433 Newberry Street, SW, Aiken, SC 29801
Tuesday - Saturday 10 am-5 pm
Sunday - 2 pm-5 pm
Named 'Banksia' after the Banksia Rose, which graces the brick wall near the entrance, the museum is actually two houses joined together with the older section dating to 1840. The large brick portion was built in 1931 as a Winter Colony home by Willis Irvin for Mr. Richard Howe, who married into the Deering family. His initials are above the door.
The grand home, with 32 rooms, fifteen bathrooms and one ballroom, has been a boarding house, a college campus and a public library.
Permanent exhibits include Aiken County history, the story of Ellenton, education, ecology, and the Winter Colony. Throughout the year, there are at least ten additional special exhibits.
Also on the museum property is a one room schoolhouse, circa 1890's,
the Ergle log cabin from the early 1800's, William Gregg's buttery, a working watering trough, and a 1800's heliometer.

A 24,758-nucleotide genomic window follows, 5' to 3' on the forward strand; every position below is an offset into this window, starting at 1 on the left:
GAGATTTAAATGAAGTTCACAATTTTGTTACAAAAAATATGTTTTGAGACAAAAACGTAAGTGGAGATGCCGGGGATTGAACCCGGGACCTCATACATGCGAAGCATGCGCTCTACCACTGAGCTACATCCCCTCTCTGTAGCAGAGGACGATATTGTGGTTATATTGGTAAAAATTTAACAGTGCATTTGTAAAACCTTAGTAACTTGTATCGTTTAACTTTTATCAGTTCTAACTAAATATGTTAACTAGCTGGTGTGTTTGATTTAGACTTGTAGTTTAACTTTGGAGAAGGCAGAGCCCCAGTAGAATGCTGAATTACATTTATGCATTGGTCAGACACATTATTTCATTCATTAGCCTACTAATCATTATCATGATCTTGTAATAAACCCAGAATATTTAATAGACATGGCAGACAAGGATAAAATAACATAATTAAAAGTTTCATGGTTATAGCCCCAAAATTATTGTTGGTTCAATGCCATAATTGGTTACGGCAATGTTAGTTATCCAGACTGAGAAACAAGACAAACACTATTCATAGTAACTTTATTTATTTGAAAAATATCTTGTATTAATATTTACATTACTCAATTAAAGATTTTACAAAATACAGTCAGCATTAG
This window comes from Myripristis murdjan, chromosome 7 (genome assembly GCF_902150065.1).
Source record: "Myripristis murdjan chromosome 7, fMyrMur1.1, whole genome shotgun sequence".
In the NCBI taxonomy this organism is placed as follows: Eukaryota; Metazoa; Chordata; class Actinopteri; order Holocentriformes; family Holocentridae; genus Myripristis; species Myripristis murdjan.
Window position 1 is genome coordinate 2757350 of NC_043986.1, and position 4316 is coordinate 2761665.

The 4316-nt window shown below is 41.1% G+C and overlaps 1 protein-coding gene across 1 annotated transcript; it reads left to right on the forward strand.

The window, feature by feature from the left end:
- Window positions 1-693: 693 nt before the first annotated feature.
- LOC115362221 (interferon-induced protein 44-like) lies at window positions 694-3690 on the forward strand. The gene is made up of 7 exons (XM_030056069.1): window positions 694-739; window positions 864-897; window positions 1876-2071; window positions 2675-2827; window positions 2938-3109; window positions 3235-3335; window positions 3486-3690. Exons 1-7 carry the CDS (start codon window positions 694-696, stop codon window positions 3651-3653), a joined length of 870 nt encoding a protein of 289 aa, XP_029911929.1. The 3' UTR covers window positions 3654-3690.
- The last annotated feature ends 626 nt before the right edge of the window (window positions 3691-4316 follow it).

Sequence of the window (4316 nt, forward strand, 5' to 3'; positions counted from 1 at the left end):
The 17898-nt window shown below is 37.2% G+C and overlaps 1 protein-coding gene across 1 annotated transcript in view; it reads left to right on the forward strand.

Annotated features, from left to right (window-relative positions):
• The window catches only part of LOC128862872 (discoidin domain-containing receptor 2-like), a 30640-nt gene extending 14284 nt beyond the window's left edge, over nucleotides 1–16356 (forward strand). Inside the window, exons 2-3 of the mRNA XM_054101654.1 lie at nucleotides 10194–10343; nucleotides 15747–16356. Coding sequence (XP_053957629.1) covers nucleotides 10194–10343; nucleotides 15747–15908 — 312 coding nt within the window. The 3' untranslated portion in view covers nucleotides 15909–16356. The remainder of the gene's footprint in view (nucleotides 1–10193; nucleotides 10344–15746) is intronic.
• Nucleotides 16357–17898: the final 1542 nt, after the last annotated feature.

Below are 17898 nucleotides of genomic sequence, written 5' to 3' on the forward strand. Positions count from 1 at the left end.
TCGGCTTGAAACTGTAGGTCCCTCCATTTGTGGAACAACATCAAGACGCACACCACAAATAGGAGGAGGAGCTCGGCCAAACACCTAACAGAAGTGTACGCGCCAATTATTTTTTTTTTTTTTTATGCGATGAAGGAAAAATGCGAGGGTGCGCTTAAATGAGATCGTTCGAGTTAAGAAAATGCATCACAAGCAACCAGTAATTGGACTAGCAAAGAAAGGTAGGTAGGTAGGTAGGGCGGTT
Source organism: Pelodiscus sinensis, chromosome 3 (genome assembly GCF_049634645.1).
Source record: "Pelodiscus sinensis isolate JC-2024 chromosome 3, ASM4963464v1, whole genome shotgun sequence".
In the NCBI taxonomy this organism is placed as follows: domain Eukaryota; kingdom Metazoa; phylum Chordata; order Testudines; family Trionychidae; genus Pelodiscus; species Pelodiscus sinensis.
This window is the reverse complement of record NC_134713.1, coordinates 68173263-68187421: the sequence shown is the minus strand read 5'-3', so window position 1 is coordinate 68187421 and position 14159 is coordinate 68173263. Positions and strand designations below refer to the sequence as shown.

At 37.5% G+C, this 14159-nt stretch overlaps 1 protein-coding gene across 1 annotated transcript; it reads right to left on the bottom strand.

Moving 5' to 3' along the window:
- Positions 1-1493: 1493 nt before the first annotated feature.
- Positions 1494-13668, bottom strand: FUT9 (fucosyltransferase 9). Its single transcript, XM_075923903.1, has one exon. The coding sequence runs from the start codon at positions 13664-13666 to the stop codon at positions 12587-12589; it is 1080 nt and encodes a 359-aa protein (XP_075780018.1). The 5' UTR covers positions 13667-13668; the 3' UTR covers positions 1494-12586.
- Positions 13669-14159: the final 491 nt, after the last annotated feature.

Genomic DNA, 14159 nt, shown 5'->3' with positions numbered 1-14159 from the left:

William Gregg Buttery
181 Redcliffe Road, Beech Island
Redcliffe's August 2014 Newsletter
Hours of Operation:
Grounds: 9am-6pm, Th-M
Office Hours: 11am-noon, daily
Tours: Th-M: 11am, 1pm, 3pm
Park admission is free.
$5, age 16 & up
$3, SC Seniors
$4, youth ages 6-15
Pets are allowed in most outdoor areas provided they are kept under physical restraint or on a leash not longer than six feet.
National Register of Historic Places
The former home of South Carolina Governor James Henry Hammond and three generations of his descendants. Together, Redcliffe and the Hammonds weathered war, political upheaval and economic calamity. James Henry Hammond's great-grandson, John Shaw Billings, began restoring the mansion to its 19th-century grandeur in 1935. Mr. Billings, once the editor of Time, Life, and Fortune magazines, donated the estate and its collections in 1973 to the people of South Carolina. The gift ensured that his family's beloved homeplace would be preserved.
Redcliffe Historic Barn Restoration